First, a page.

result, Sand's cause of action would be saved since it initiated
litigation in December 1982, which falls within the four year
statute of limitation imposed by the U.C.C.
Under Sand's theory, the goods were not "tendered" until all
four chillers satisfied the required testing. Although plaintiff
does not rely on any contractual language to support this
argument, we look to the only source available to the court for
which to base this claim. Plaintiff's purchase order provides
"[a]ll material subject to inspection at time of manufacture" and
"[t]he material or apparatus to be supplied against this Purchase
Order shall, at the Purchaser's option, be subjected to
inspection and test at the maker's works." (Exhibit C).
"Tender of delivery" has been defined in U.C.C. section
2-503, which states in part: "Tender of delivery requires
that the seller put and hold conforming goods at the buyer's
disposition . . ." N.Y.U.C.C.Law § 2-503 (McKinney
1964). Despite the language "conforming goods," the term has
been used to refer to goods offered in fulfillment of a contract
even if there is a defect when the goods are measured against the
specific contract obligations. Thus, even delivery of non-conforming
goods may constitute tender of delivery. Standard
Alliance Indus., Inc. v. Black Clawson Co., 587 F.2d 813, 819
(6th Cir. 1978), cert. denied, 441 U.S. 923, 99 S.Ct. 2032, 60
L.Ed.2d 396 (1979); Long Island Lighting Co., 646 F. Supp. at
1455; Ontario Hydro v. Zallea Systems, Inc., 569 F. Supp. 1261,
1267 (D.Del. 1983); Uchitel, 107 Misc.2d at 314, 434 N.Y.S.2d at
If we were to apply § 2-503 literally "until the
seller tenders conforming goods, the limitation period provided
in § 2-725 would never apply. This would circumvent the
very purpose of § 2-725, which . . . is to provide a finite
period in time when the seller knows that he is relieved from
liability for a possible breach of contract for sale or breach of
warranty." Ontario, 569 F. Supp. at 1267. "To argue that in a
breach of warranty action accrual does not occur until a proper
tender is made, would be to substitute in place of section
2-725's four year limitation period a statute of non-limitation
and allow the buyer a perpetuity in which to bring
suit. We therefore believe that a tender of non-conforming goods
starts the four year breach of warranty period running." Uchitel,
107 Misc.2d 310, 314, 434 N.Y.S.2d 77, 80.
Even when we consider the fact that chiller # 4 was tested at a
later date in the transaction than the other three, we are not
precluded from finding that tender of delivery occurred when all
four chillers were shipped to Sand's agent during January to
Plaintiff relies heavily on City of New York v. Pullman Inc.,
supra, to support its argument that tender of delivery could not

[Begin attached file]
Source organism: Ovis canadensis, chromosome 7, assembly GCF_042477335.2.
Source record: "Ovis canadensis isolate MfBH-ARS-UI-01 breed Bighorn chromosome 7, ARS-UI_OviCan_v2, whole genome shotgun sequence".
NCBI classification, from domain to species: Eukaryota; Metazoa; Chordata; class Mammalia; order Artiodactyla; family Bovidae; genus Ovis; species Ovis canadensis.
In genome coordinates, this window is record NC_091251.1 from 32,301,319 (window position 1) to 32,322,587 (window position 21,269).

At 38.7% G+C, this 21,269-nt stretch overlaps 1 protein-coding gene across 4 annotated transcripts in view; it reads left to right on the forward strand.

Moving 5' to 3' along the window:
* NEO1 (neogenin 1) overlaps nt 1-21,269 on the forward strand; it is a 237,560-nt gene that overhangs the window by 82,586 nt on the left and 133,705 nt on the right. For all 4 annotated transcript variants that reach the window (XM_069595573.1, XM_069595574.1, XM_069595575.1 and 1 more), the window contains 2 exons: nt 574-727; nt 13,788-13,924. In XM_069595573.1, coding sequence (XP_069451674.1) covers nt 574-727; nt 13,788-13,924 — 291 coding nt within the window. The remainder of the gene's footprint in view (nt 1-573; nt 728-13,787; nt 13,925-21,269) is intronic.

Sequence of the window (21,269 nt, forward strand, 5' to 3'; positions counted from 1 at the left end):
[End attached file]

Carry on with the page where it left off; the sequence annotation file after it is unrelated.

have occurred until after inspection requirements were met. In
Pullman, the City of New York contracted to buy 754 R-46
subway cars. Pursuant to the contract, a sampling of 10 subway
cars were delivered for a 30 day on-line test to determine
whether the cars conformed with the requirements of the contract.
Pullman, 662 F.2d 910. The court in Pullman found that the
delivery of the ten subway cars for testing was not "tender of
delivery", but rather a fulfillment of a contract requirement.
The court held that tender of delivery occurred after completion
of the on-line testing, when delivery of the remaining cars
began. Id. at 919.
We are ever so mindful that the Pullman holding is based upon a
rare and distinctive set of facts and thus we must be restrictive
in our application of its rulings. As the court in Ontario Hydro
v. Zallea Systems, Inc. stressed: ". . . [Pullman]
should not be applied liberally to all breach of warranty cases."
Ontario, 569 F. Supp. 1261, 1267. Moreover, we find enough
distinctions between Pullman and the case at bar to warrant
The Pullman case presented a unique factual situation in which
the parties had agreed to a 30 day on-line inspection period. The
inspection involved only a small percentage (2%) of the total
goods. Once the inspection period was over and delivery of the
goods began, the statute of limitations accrued. Pullman, 662
F.2d at 919. Hence, the clause in Pullman has been construed as a
"pre-delivery inspection" clause. Ontario, 569 F. Supp. at 1268.
Moreover, it is important to note that the Second Circuit's
holding in Pullman was based upon its finding that "[t]he
contract specifications provided that the [subway car] design
would be required to pass a 30 day on-line inspection before it
would `conform' to the contract requirements." Pullman, 662 F.2d 910,
919. The court stressed:
"Until that inspection occurred, therefore, there could be no
tender of `conforming goods' within the meaning of § 2-503
(1). Moreover, under the contract [the buyer was] . . . not
obliged to take any steps until [the seller] conformed to the
specifications by delivering cars which had completed the 30
day test, since the contract specifically provided that any
cars built before the 30 day test was completed were constructed
at the seller's risk."
Id. (emphasis added). That is, ". . . the [Pullman] inspection
test was to be conducted not only before the vast balance of the
goods were delivered but it was designed to determine whether the
balance of the goods should in fact be delivered." City of
Cincinnati, 659 F. Supp. 259, 264. In contrast, in the case at
bar the contract does not provide for a finite period of
inspection nor does it spell out specific testing measures. The
inspection clause is unclear and ambiguous as to whether the
parties agreed that inspection or testing at time of manufacture
constituted a condition precedent to the delivery of the chillers.*fn5
Our finding that the inspection provision contained